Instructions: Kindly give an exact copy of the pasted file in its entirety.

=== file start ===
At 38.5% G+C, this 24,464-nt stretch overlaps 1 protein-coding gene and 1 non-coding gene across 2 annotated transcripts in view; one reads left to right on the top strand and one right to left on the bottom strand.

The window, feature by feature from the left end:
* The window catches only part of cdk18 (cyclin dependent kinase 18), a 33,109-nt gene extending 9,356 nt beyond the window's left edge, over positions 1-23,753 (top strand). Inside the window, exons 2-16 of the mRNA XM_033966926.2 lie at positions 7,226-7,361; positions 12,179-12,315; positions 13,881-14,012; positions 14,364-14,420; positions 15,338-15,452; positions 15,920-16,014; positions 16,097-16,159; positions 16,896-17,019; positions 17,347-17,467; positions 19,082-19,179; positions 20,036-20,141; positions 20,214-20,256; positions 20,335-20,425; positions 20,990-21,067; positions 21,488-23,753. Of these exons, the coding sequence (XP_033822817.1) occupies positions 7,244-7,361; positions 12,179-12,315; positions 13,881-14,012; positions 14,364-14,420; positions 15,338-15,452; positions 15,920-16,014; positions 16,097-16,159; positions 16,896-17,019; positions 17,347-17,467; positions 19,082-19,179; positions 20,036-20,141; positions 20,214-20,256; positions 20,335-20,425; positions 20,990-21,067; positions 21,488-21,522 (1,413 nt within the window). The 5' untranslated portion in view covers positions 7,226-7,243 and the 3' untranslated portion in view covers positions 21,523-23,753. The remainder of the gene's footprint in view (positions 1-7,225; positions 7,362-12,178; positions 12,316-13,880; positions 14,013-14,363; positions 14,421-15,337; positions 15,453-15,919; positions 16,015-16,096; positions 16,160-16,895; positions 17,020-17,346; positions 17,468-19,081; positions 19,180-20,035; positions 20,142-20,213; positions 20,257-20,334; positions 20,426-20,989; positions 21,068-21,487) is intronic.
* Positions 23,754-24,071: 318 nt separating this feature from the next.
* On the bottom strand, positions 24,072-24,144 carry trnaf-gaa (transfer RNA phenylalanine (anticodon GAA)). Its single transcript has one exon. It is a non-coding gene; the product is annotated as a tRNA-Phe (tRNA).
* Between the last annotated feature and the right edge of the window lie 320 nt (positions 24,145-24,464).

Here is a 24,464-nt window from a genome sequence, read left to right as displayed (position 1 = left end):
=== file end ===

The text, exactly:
At 38.5% G+C, this 24,464-nt stretch overlaps 1 protein-coding gene and 1 non-coding gene across 2 annotated transcripts in view; one reads left to right on the top strand and one right to left on the bottom strand.

The window, feature by feature from the left end:
* The window catches only part of cdk18 (cyclin dependent kinase 18), a 33,109-nt gene extending 9,356 nt beyond the window's left edge, over positions 1-23,753 (top strand). Inside the window, exons 2-16 of the mRNA XM_033966926.2 lie at positions 7,226-7,361; positions 12,179-12,315; positions 13,881-14,012; positions 14,364-14,420; positions 15,338-15,452; positions 15,920-16,014; positions 16,097-16,159; positions 16,896-17,019; positions 17,347-17,467; positions 19,082-19,179; positions 20,036-20,141; positions 20,214-20,256; positions 20,335-20,425; positions 20,990-21,067; positions 21,488-23,753. Of these exons, the coding sequence (XP_033822817.1) occupies positions 7,244-7,361; positions 12,179-12,315; positions 13,881-14,012; positions 14,364-14,420; positions 15,338-15,452; positions 15,920-16,014; positions 16,097-16,159; positions 16,896-17,019; positions 17,347-17,467; positions 19,082-19,179; positions 20,036-20,141; positions 20,214-20,256; positions 20,335-20,425; positions 20,990-21,067; positions 21,488-21,522 (1,413 nt within the window). The 5' untranslated portion in view covers positions 7,226-7,243 and the 3' untranslated portion in view covers positions 21,523-23,753. The remainder of the gene's footprint in view (positions 1-7,225; positions 7,362-12,178; positions 12,316-13,880; positions 14,013-14,363; positions 14,421-15,337; positions 15,453-15,919; positions 16,015-16,096; positions 16,160-16,895; positions 17,020-17,346; positions 17,468-19,081; positions 19,180-20,035; positions 20,142-20,213; positions 20,257-20,334; positions 20,426-20,989; positions 21,068-21,487) is intronic.
* Positions 23,754-24,071: 318 nt separating this feature from the next.
* On the bottom strand, positions 24,072-24,144 carry trnaf-gaa (transfer RNA phenylalanine (anticodon GAA)). Its single transcript has one exon. It is a non-coding gene; the product is annotated as a tRNA-Phe (tRNA).
* Between the last annotated feature and the right edge of the window lie 320 nt (positions 24,145-24,464).

Here is a 24,464-nt window from a genome sequence, read left to right as displayed (position 1 = left end):